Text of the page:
Still, it became regarded by some as one of Frankenheimer's best thrillers. Although receiving generally favorable critical reviews, Black Sunday was appreciated more for its technical virtues and storyline than its character development. Reviewer Vincent Canby from The New York Times tried to rationalize his reaction: "I suspect it has to do with the constant awareness that the story is more important than anybody in it ... The characters don't motivate the drama in any real way.[5] In a later review, Christopher Null took exception and identified the one key character who drove the plot: "... Black Sunday is distinguished by its unique focus not on the hero but on the villain: Bruce Dern ..." [17] The film currently holds a 71% rating on Rotten Tomatoes based on 24 reviews.


Quentin Tarantino has said in interviews that the sequence in Kill Bill: Volume 1 where Daryl Hannah attempts to kill The Bride in disguise as a nurse is an homage to a similar sequence in Black Sunday. More specifically, he said the fact that the sequence in his film is done with split-screens is actually an homage to the trailer for Black Sunday, which shows shots from the sequence in that manner, unlike in the actual film.[18]


Black Sunday was called "Blimp Sunday" in the December 1977 issue of Mad Magazine #195, written by Dick DeBartolo with art from Mort Drucker.[19]



  1. ^ Black Sunday (1977) - Box Office Mojo
  2. ^ "The Edgar® Award Winners And Nominees Award Category." Mystery Writers of America. Retrieved: August 20, 2012.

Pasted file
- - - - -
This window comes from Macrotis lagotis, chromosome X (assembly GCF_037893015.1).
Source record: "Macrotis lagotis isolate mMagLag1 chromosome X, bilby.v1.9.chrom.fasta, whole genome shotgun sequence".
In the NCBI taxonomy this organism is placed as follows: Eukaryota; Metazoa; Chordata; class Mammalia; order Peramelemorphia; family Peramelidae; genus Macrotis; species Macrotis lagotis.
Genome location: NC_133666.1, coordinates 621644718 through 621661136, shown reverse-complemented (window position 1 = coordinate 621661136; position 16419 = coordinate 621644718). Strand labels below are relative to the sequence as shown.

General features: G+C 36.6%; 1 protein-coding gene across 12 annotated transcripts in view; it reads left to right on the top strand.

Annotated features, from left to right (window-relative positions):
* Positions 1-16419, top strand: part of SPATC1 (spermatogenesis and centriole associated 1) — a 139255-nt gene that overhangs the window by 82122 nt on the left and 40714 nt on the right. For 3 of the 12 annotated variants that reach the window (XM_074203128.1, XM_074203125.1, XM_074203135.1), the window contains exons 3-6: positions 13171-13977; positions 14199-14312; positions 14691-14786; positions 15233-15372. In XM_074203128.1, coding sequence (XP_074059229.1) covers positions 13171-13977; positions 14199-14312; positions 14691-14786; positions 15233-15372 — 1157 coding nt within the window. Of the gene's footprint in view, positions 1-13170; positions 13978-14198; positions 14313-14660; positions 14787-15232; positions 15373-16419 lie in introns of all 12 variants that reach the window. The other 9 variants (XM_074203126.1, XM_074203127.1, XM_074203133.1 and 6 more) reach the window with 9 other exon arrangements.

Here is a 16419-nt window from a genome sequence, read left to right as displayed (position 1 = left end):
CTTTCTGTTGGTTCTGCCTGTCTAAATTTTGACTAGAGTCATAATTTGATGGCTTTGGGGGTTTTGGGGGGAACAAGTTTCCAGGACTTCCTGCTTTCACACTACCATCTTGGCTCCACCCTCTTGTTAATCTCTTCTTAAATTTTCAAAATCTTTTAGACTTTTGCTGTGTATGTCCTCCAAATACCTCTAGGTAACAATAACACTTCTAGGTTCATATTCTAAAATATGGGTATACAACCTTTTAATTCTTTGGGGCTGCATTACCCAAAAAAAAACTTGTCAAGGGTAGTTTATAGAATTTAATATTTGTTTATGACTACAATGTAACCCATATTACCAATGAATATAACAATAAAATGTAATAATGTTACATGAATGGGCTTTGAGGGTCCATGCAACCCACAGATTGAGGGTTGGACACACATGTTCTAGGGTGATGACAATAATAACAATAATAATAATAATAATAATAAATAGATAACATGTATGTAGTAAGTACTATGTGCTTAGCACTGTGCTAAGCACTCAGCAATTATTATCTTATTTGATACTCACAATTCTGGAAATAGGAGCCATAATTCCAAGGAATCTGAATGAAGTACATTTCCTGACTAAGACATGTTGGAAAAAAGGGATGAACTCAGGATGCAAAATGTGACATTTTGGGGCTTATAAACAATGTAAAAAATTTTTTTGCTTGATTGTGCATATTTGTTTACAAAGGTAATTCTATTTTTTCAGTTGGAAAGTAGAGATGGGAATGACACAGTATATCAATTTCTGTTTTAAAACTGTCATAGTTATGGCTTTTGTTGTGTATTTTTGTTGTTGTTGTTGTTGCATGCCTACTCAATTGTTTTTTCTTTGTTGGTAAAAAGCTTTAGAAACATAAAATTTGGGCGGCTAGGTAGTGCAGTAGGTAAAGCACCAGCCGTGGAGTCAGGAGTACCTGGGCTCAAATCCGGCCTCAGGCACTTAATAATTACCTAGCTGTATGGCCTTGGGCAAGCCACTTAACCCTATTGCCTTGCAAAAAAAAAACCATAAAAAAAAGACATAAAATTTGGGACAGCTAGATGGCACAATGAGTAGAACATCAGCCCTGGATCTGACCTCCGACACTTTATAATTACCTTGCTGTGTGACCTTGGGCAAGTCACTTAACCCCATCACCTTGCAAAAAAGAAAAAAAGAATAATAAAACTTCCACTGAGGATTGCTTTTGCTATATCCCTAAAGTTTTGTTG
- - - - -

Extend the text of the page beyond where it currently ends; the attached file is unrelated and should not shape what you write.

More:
3. ^ "Black Sunday (1977)." Archived August 23, 2012, at the Wayback Machine. Turner Classic Movies. Retrieved: August 21, 2012.
  4. ^ "Credits: Black Sunday (1977)". Turner Classic Movies. Retrieved: February 3, 2012.
  5. ^ a b Canby, Vincent. "Black Sunday (1977)." The New York Times, April 1, 1977.
  6. ^ Pomerance and Palmer 2011, p. 106.
  7. ^
  8. ^
  9. ^
  10. ^ Pomerance and Palmer 2011, pp. 107–108.
  11. ^
  12. ^ "A Brief History of the Goodyear Blimp." World’s Strangest, 2008. Retrieved: February 2, 2012.
  13. ^ "Goodyear News." Goodyear, April 3, 2011. Retrieved: February 2, 2012.
  14. ^ "Black Sunday." Retrieved: February 2, 2012.
  15. ^ "Black Sunday." Archived August 4, 2012, at the Wayback Machine. Film Score Monthly. Retrieved: November 4, 2012.
  16. ^ Mann, R. (1982, Sep 26). FRANKENHEIMER SPEEDS ON. Los Angeles Times (1923-Current File) Retrieved from
  17. ^ Null, Christopher. "Black Sunday.", October 11, 2003.
  18. ^ Rose, Steve. "Found: where Tarantino gets his ideas". The Guardian, April 6, 2004. Retrieved: February 2, 2012.
  19. ^ "Issue #195 at"


  • Champlin, Charles, ed. John Frankenheimer: A Conversation With Charles Champlin. Bristol, UK: Riverwood Press, 1995. ISBN 978-1-880756-09-6.
  • Dern, Bruce and Robert Crane. Things I've Said, But Probably Shouldn't Have ... Indianapolis, Indiana: Wiley, 2007. ISBN 978-0-470-10637-2.
  • Pomerance, Murray and R. Barton Palmer, eds. A Little Solitaire: John Frankenheimer and American Film. Piscataway, New Jersey: Rutgers University Press, 2011. ISBN 978-0-8135-5060-2.